Quick and dirty summary:
- We've tried these types of questions before and they didn't work out.
- This isn't a forum, we try to avoid discussions outside of the chatroom (and sometimes meta).
- There is a difference between questions/answers that are useful to anyone, and questions/answers that are useful to only one person.
- Not every question is a good question.
- We don't have to take questions we consider to be bad, in the hopes that they'll attract users. Because our user-base is growing without those questions.
- Those questions attract visitors, but not users. We should be focusing on attracting users who will stay and answer questions. Visitors will come on their own as long as we have content, which we need users to build and maintain.
Best small pet for a fairly small space in a bedroom?
This is clearly a recommendation question. The problem with recommendation questions is that the person who's going to be taking care of the animal is the best person to choose an animal they want. Any answers to a pet recommendation question are no better than if the person went through an encyclopedia of animal species.
Part of what we consider with questions, is whether or not the question is useful to anyone, or just the person asking the question. If a person asks a question that's only useful to them, then that question is nothing but noise on our site.
Yes, plenty of people google "What pet should I get?". But no one is going to find an answer that question that applies to them. What they're going to find are lists of animals, and then they're going to decide on what animal they want on their own. Again, nothing more than looking through an encyclopedia.
But the real problem with recommendation questions is that encyclopedias are a bettor format for them. We can't physically host an answer those questions with the format of this site.
Let me break it down to give you an idea of why that is:
- There are an estimated 1,367,555 species of animals in the world.1
- Of the estimated 65.976 vertebrates, there are:
- 5,513 species of mammals.
- 10,425 species of birds.
- 9,952 species of reptiles.
- 7,286 species of amphibians.
- 32,800 species of fish.
- Of the estimated 1,305,250 invertebrates, there are:
- 1,000,000 species of insects.
- 85,000 species of molluscs.
- 47,000 species of crustaceans.
- 2,175 species of corals.
- 102.248 species of arachnids.
- 165 species of velvet worms.
- 4 species of horseshoe crabs.
- And then there are 68,658 species without any decided classification.
First off, how would we list all those animals?
The answer is that we don't. People only think about a few select species.
So then why, with all these different species of animals to choose from, is it that the answers are only for a select few species?
The answer is that Everyone has a bias.
Normally the bias doesn't matter. If I ask a question about cats, I want someone who spends time with cats to answer it. But with open-ended questions like "What pet should I get" no one is going to take the time to give a comprehensive answer. Partly because no one wants to suggest an animal they know nothing about.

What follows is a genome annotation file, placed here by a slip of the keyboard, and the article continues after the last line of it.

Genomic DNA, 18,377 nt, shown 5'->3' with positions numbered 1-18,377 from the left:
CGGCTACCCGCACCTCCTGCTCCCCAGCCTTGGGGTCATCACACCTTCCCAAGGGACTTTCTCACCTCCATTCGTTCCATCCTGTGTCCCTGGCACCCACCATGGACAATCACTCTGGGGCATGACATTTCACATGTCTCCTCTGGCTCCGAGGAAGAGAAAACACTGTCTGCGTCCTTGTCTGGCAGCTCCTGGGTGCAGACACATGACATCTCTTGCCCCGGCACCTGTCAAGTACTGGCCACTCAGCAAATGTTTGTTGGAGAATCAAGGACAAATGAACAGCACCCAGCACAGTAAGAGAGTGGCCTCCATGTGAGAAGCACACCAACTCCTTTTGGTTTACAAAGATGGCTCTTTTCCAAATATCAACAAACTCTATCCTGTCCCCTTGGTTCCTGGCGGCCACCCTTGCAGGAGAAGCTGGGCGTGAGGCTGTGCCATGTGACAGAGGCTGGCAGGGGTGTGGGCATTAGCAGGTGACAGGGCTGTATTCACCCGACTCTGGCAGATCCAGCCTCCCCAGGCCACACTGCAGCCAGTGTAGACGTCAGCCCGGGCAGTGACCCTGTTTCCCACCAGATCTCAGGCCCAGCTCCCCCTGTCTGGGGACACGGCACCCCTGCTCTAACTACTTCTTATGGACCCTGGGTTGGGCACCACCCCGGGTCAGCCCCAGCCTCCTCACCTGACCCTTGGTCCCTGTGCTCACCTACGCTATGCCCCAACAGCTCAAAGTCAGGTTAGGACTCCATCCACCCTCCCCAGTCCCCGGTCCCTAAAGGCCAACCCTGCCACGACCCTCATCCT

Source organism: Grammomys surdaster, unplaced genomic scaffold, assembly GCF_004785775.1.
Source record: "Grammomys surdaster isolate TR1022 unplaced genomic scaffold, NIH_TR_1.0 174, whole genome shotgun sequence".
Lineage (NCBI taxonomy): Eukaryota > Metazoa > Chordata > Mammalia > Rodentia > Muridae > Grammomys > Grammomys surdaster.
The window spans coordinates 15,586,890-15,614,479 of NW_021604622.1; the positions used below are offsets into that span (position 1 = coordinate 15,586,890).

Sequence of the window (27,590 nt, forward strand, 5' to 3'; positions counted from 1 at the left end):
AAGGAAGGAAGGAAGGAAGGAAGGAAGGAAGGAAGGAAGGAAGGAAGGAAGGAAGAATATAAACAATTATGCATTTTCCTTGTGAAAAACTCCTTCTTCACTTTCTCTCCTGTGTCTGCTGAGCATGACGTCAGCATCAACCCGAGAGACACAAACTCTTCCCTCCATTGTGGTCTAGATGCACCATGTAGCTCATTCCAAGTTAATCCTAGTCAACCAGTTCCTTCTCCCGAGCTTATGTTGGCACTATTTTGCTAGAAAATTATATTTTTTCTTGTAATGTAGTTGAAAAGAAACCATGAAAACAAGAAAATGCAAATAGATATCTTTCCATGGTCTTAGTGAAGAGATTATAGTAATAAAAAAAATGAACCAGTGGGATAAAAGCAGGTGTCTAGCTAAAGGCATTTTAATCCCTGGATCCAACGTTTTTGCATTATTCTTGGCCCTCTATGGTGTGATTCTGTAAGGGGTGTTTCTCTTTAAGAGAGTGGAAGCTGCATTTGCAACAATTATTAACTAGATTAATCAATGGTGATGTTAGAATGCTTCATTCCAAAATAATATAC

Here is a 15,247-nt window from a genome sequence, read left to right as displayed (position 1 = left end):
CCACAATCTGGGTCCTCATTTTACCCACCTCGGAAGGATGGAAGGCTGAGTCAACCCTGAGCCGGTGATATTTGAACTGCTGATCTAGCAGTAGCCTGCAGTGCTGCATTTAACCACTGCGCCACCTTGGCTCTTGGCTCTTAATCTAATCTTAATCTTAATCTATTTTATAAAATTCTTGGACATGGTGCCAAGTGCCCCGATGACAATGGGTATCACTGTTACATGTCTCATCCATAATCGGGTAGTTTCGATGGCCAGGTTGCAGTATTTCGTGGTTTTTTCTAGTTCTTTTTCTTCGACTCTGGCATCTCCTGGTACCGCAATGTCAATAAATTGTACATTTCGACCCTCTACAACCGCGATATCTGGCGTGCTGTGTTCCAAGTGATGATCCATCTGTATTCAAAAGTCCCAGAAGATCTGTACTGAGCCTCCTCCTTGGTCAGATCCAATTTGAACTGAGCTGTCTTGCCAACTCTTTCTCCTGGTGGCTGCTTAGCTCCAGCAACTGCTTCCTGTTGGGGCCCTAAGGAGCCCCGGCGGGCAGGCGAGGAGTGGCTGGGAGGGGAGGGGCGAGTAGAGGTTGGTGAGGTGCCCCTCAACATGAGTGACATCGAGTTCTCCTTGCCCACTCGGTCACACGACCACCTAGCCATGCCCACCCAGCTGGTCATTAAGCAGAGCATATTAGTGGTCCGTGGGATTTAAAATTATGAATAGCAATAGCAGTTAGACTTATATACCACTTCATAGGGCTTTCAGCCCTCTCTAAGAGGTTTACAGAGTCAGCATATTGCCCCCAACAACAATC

All it leads to a lot of noisy discussion about what animals people like best, and thats something we want to avoid.
Everyone is free to ask for suggestions in the chatroom.
1 ICN Red List
How do I shop for and set up my first fish tank?
The only problem with your question was that you were trying to cram multiple different questions into one, which is against the rules. You had to have known this, otherwise you wouldn't have included your meta-comment about why your question(s) deserved to be an exception.
You broke the rules, I asked you to follow them, you refused, your question got closed. I don't see anything in that process that's broken.
Help! My cat pees on everything!
A question having answers does not designate whether or not a question shouldn't be closed, and it especially doesn't designate whether a question is good.
There will always be someone willing to answer a bad question. That's why it's important to close bad questions early, so that we not only avoid the noise it creates, but we can avoid the arguments of people's questions being closed when they got an answer.
The question was bad because there wasn't enough information to answer it. People don't always include everything that's needed when asking questions, and since we're dealing with live animals, there are many variables we have to deal with. It's created a couple meta discussions, the main one being: What common information should a question poster be expected to provide about their pet?
The answer was upvoted because it's good general advice on what to try to narrow down the problem, but it technically isn't really a solution to the problem, because we don't know what could be causing the problem. Since we don't know what's causing the problem, it's too broad for us to give an answer to, which is why it was closed.
I'm going to re-use the graph I used in this answer to illustrate that we don't have to worry about gaining users. They come on their own. Which means we don't have to accept bad questions in order to gain users.
If anything, I think we need to worry less about gaining visitors, and more about gaining users, the ones who will stick around and write good answers to questions. None of which will happen if we hold to the same level of quality as Yahoo Answers. Visitors don't build sites, users do.
Bottom line is, if you think these questions are good questions for the site, I think you would be better off arguing why they're good, and why you think they're answerable, rather than saying that we should keep them because we need to attract users. Because right now, I can't say I see the value in those questions.